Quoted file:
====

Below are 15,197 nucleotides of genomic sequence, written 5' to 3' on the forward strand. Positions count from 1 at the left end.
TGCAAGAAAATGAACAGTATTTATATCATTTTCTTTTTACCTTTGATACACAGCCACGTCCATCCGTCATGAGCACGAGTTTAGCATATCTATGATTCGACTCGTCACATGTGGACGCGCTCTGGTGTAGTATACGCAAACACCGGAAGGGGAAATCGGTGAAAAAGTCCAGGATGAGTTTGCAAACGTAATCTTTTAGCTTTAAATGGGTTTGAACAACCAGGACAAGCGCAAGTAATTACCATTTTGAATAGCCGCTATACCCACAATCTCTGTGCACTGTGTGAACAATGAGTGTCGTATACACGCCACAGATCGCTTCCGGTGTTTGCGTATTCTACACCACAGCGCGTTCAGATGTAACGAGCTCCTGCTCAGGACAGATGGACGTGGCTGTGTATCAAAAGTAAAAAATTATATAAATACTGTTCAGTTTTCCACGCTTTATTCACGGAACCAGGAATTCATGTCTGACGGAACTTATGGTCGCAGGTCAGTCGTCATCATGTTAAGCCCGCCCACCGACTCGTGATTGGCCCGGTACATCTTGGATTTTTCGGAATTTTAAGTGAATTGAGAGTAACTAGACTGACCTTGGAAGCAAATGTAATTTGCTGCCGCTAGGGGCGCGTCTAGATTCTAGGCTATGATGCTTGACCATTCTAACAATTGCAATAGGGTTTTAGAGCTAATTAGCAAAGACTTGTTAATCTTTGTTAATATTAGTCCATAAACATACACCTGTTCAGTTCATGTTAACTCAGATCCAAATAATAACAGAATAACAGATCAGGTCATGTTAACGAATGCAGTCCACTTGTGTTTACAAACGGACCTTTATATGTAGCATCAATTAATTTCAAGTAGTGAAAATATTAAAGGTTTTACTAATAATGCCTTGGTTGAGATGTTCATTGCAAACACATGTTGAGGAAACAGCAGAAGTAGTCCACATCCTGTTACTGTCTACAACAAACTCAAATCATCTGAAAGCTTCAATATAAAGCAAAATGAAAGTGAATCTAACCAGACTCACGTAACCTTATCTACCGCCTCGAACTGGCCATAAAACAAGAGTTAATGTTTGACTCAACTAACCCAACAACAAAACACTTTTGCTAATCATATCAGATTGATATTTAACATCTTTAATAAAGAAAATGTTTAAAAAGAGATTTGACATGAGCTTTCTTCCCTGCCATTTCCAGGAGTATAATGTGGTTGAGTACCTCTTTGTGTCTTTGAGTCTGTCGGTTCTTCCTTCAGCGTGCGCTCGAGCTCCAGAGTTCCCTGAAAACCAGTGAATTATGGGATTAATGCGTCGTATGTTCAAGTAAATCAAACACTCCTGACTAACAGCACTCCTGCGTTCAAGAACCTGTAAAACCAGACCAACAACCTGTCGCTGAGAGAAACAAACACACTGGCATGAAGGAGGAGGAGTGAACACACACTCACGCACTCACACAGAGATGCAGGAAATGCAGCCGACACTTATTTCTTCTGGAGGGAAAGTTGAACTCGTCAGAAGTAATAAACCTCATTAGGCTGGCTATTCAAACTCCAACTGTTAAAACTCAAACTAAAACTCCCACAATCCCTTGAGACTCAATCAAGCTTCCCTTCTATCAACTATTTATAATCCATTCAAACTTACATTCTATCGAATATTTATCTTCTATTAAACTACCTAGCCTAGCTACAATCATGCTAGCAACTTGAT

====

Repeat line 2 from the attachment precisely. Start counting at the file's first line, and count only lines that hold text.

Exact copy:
TGCAAGAAAATGAACAGTATTTATATCATTTTCTTTTTACCTTTGATACACAGCCACGTCCATCCGTCATGAGCACGAGTTTAGCATATCTATGATTCGACTCGTCACATGTGGACGCGCTCTGGTGTAGTATACGCAAACACCGGAAGGGGAAATCGGTGAAAAAGTCCAGGATGAGTTTGCAAACGTAATCTTTTAGCTTTAAATGGGTTTGAACAACCAGGACAAGCGCAAGTAATTACCATTTTGAATAGCCGCTATACCCACAATCTCTGTGCACTGTGTGAACAATGAGTGTCGTATACACGCCACAGATCGCTTCCGGTGTTTGCGTATTCTACACCACAGCGCGTTCAGATGTAACGAGCTCCTGCTCAGGACAGATGGACGTGGCTGTGTATCAAAAGTAAAAAATTATATAAATACTGTTCAGTTTTCCACGCTTTATTCACGGAACCAGGAATTCATGTCTGACGGAACTTATGGTCGCAGGTCAGTCGTCATCATGTTAAGCCCGCCCACCGACTCGTGATTGGCCCGGTACATCTTGGATTTTTCGGAATTTTAAGTGAATTGAGAGTAACTAGACTGACCTTGGAAGCAAATGTAATTTGCTGCCGCTAGGGGCGCGTCTAGATTCTAGGCTATGATGCTTGACCATTCTAACAATTGCAATAGGGTTTTAGAGCTAATTAGCAAAGACTTGTTAATCTTTGTTAATATTAGTCCATAAACATACACCTGTTCAGTTCATGTTAACTCAGATCCAAATAATAACAGAATAACAGATCAGGTCATGTTAACGAATGCAGTCCACTTGTGTTTACAAACGGACCTTTATATGTAGCATCAATTAATTTCAAGTAGTGAAAATATTAAAGGTTTTACTAATAATGCCTTGGTTGAGATGTTCATTGCAAACACATGTTGAGGAAACAGCAGAAGTAGTCCACATCCTGTTACTGTCTACAACAAACTCAAATCATCTGAAAGCTTCAATATAAAGCAAAATGAAAGTGAATCTAACCAGACTCACGTAACCTTATCTACCGCCTCGAACTGGCCATAAAACAAGAGTTAATGTTTGACTCAACTAACCCAACAACAAAACACTTTTGCTAATCATATCAGATTGATATTTAACATCTTTAATAAAGAAAATGTTTAAAAAGAGATTTGACATGAGCTTTCTTCCCTGCCATTTCCAGGAGTATAATGTGGTTGAGTACCTCTTTGTGTCTTTGAGTCTGTCGGTTCTTCCTTCAGCGTGCGCTCGAGCTCCAGAGTTCCCTGAAAACCAGTGAATTATGGGATTAATGCGTCGTATGTTCAAGTAAATCAAACACTCCTGACTAACAGCACTCCTGCGTTCAAGAACCTGTAAAACCAGACCAACAACCTGTCGCTGAGAGAAACAAACACACTGGCATGAAGGAGGAGGAGTGAACACACACTCACGCACTCACACAGAGATGCAGGAAATGCAGCCGACACTTATTTCTTCTGGAGGGAAAGTTGAACTCGTCAGAAGTAATAAACCTCATTAGGCTGGCTATTCAAACTCCAACTGTTAAAACTCAAACTAAAACTCCCACAATCCCTTGAGACTCAATCAAGCTTCCCTTCTATCAACTATTTATAATCCATTCAAACTTACATTCTATCGAATATTTATCTTCTATTAAACTACCTAGCCTAGCTACAATCATGCTAGCAACTTGAT